This blog is designed to highlight the paddling opportunities within South Dakota, mainly within a 50-mile radius of Sioux Falls. While Sioux Falls is far from the adventure of coastal regions, there is a certain satisfaction in utilizing the available waterways to observe weather, water conditions, and the landscape along the shoreline. In addition, there is a wealth of animal life on the waters of small South Dakota lakes, rivers, and creeks, including geese, ducks, pelicans, great blue heron, egrets, hawks, owls, perching birds, deer, raccoons, and beaver. Eagles, fox, and coyote are also sometimes spotted.
The sites described are places where I have kayaked over the past few years, mostly in South Dakota but sometimes including locations in Iowa and Minnesota. One of the best sources of information on the accessibility of small lakes is the South Dakota Atlas and Gazetteer, the large map book of South Dakota. Lakes with a public access are generally identified by a boat symbol marking the location of a launching site on public land.
You will notice the menu of paddling locations on the right side of the blog. Each of the postings is linked to one of the areas, and my intention is to provide a continuing review of the places where I paddle. Perhaps these narratives will help readers select waterways of interest to them. Please feel free to offer a comment regarding any of my postings; I would welcome the dialog.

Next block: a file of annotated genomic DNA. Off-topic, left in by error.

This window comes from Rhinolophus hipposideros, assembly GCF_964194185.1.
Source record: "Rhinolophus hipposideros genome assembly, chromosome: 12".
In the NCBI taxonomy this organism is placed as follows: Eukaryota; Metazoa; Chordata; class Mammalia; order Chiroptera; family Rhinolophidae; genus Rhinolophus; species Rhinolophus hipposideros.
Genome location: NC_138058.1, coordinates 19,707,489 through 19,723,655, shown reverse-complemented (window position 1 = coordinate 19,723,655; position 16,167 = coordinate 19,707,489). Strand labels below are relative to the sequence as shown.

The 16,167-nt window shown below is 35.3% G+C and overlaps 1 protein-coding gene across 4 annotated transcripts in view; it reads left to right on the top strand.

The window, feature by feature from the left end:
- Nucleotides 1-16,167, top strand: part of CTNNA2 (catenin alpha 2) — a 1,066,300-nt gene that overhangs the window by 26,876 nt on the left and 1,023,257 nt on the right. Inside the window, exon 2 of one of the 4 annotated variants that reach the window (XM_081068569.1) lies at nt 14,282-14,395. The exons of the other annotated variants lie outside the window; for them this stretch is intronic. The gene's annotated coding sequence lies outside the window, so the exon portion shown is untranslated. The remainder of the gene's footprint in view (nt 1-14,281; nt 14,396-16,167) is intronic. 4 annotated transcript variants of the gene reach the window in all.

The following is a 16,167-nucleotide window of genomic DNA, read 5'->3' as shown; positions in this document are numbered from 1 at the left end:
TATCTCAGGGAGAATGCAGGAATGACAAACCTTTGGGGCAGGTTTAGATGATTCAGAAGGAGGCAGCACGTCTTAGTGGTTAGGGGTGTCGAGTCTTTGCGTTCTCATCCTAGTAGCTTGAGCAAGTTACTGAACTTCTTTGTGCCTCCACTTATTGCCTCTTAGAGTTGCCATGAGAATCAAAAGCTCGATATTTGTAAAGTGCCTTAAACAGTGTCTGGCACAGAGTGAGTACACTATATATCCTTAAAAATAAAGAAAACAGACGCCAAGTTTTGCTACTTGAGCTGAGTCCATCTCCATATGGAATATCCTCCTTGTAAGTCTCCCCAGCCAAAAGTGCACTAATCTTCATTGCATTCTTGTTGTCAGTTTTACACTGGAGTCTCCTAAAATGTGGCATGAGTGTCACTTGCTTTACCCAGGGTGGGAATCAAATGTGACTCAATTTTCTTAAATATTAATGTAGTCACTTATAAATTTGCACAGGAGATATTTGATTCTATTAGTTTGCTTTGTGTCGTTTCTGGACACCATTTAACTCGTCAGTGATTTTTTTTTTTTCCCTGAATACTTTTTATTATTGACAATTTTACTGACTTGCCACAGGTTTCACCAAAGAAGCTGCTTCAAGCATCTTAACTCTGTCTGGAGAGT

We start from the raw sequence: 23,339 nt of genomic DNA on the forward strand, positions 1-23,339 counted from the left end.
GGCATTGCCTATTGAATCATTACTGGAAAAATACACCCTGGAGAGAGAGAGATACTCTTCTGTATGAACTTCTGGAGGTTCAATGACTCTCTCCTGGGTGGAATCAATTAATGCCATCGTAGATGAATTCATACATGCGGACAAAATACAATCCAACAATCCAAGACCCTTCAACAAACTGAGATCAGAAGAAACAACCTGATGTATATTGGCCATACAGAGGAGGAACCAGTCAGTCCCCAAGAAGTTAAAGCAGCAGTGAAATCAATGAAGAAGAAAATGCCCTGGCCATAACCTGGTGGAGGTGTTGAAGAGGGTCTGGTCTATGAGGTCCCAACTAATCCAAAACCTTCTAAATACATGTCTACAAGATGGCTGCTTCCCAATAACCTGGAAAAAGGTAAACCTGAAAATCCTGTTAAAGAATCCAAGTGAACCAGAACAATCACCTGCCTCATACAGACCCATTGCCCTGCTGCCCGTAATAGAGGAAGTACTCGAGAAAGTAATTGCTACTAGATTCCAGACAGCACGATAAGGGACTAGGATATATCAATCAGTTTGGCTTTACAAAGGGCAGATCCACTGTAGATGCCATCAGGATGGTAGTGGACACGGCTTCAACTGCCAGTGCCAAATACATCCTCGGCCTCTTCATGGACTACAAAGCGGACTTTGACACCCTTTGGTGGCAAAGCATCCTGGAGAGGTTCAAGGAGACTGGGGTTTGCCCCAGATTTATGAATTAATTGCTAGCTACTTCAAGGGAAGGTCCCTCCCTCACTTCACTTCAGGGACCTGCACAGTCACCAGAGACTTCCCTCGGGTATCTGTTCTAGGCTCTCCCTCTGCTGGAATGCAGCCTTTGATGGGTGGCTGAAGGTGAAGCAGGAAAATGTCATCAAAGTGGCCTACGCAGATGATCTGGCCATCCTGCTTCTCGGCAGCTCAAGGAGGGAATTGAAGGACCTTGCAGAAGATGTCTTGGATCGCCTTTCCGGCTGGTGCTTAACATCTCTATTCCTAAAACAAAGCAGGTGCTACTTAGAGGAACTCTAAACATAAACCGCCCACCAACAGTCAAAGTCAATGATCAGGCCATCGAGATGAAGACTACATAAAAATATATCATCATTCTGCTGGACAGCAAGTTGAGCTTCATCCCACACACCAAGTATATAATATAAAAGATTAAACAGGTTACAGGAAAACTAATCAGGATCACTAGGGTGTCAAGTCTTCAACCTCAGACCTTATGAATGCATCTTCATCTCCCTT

I also maintain a companion blog that describes hiking opportunities within the Sioux Falls area. You can access that blog at: http://hikingsiouxfalls.blogspot.com
Monday, May 17, 2010
Grass Lake - May 2010
I have been working in Italy and Turkey the past weeks and missed about three weeks of spring this year, as I did last year. Still, I feel fortunate to have been on the water four times during the mild early weeks of spring in late March and early April. Today, I continued my spring roundup of area waterways with a trip to Grass Lake. This is one of my favorite lakes in the area, especially for viewing wildlife. Grass Lake is about two miles north of Highway 42, about 20 miles west on 12th Street from my eastside Sioux Falls home. You can check the blog waterways index on the right side of the blog for past narratives about Grass Lake, including detailed driving directions.
The lake is situated along a northwest to southeast axis. The primitive launching site is on the northeastern end of the lake, just off 459th Street. Grass Lake has not received an upgrade to the public access area, and I often wonder how a boat could be launched from this steep gravel access point. For a kayak, though, the launch is just a matter of carrying the boat down the approach and shoving off.